Issue 
A&A
Volume 530, June 2011



Article Number  L7  
Number of page(s)  6  
Section  Letters  
DOI  https://doi.org/10.1051/00046361/201116766  
Published online  13 May 2011 
Online material
Appendix A: Setup of the simulations
A.1. The equilibrium model
As in GD2011, our system represents a zoom around an ionisation region. Since we are computing local simulations, the vertical gravity g = −ge_{z} and the kinematic viscosity ν are assumed to be constant. Following our purely radiative model of the κmechanism (Gastine & Dintrans 2008a,b), the ionisation region is represented by a temperaturedependent radiative conductivity profile that mimics an opacity bump:
with
(A.2)where T_{bump} is the position of the hollow in temperature and σ, e, and denote its slope, width, and relative amplitude, respectively. We assume both radiative and hydrostatic equilibria; that is,
where F_{bot} is the imposed bottom flux. Following GD2011, we chose L_{z} as the length scale, i.e. [x] = L_{z}, top density ρ_{top} and top temperature T_{top} as density and temperature scales, respectively. The velocity scale is then , while time is given in units of .
Table A.1 then summarises the parameters of the numerical simulations presented in this study in these dimensionless units. The penultimate column of this table contains the value of the frequency ω_{00} of the fundamental unstable radial mode excited by the κmechanism, which lies between 3 and 4 for every DNS. The last column gives the value of the Rayleigh number, which quantifies the strength of the convective motions. It is given by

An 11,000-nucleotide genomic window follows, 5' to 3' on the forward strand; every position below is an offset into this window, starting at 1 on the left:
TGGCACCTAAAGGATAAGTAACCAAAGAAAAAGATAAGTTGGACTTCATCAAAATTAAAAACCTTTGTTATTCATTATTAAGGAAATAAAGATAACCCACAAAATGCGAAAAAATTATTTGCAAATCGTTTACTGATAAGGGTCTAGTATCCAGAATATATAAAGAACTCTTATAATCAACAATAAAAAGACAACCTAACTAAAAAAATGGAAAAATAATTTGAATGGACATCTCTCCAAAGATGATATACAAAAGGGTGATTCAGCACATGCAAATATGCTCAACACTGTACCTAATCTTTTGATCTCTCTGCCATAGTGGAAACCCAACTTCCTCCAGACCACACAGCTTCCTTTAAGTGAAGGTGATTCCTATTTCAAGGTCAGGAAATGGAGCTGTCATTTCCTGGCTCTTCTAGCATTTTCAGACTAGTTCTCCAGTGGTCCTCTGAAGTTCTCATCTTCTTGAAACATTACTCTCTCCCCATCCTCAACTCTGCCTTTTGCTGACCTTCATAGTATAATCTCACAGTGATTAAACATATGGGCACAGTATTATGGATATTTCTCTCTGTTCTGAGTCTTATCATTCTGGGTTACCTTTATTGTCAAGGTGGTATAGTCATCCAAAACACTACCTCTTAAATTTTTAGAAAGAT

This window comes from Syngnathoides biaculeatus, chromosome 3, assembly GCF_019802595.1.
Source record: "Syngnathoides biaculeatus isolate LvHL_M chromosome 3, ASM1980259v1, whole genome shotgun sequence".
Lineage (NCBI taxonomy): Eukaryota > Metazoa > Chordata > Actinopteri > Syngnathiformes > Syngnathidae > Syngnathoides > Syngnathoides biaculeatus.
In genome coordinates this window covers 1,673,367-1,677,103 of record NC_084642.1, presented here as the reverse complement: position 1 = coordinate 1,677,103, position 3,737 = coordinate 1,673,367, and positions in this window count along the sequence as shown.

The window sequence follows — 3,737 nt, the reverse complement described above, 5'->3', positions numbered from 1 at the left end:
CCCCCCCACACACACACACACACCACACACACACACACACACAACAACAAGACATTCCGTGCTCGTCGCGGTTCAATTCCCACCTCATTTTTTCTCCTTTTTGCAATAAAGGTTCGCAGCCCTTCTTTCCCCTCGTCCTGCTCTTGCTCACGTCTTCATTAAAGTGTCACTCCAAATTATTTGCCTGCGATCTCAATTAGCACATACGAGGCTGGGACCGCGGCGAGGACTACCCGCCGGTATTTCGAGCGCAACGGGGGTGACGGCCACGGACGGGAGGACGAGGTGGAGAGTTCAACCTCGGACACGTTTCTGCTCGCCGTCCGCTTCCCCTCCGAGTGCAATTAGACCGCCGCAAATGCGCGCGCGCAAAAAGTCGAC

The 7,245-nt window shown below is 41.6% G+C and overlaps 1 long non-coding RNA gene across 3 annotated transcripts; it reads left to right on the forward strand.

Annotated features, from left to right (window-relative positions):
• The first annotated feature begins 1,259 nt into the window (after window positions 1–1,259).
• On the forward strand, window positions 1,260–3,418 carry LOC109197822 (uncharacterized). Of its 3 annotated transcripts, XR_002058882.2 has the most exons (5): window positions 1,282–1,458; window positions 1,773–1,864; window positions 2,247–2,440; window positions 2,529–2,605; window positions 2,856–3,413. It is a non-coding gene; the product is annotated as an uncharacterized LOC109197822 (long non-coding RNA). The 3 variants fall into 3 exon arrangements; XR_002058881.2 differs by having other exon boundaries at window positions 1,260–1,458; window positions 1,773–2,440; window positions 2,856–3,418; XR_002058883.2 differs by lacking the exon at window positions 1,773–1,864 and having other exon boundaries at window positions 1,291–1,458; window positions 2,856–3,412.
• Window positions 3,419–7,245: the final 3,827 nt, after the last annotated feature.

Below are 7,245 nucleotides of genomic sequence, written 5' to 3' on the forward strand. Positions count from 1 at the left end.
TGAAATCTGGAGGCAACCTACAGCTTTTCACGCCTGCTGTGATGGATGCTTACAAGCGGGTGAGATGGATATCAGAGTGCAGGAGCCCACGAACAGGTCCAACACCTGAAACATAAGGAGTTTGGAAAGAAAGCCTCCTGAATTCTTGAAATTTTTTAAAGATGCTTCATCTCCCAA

where L_{conv} is the width of the convective zone, χ = K_{0}/ρ_{0}c_{p} the radiative diffusivity, and s the entropy.
Dimensionless parameters of the numerical simulations.
A.2. The nonlinear equations
With the parallel version of the alternate direction implicit (ADI) solver for the radiative diffusion implemented in the pencil code (see GD2011), we advance the following hydrodynamic equations in time:
where ρ, u, and T denote density, velocity, and temperature, respectively, while K(T) is given by Eq. (A.1). The operator D/Dt = ∂/∂t + u·∇ is the usual total derivative, while S is the (traceless) rateofstrain tensor given by
Finally, we impose the condition that all fields are periodic in the horizontal direction, while stressfree boundary conditions (i.e., u_{z} = 0 and du_{x}/dz = 0) are assumed for the velocity in the vertical one. Concerning the temperature, a perfect conductor at the bottom (i.e., flux imposed) and a perfect insulator at the top (i.e., temperature imposed) are applied.
To ensure that both the nonlinear saturation and thermal relaxation are achieved, the simulations were computed over very long times, typically t ≳ 3000. As the eigenfrequency of the unstable acoustic mode ω_{00} ∈ [3 − 4] (see Table A.1), this corresponds approximately to 1800 periods of oscillation.
© ESO, 2011
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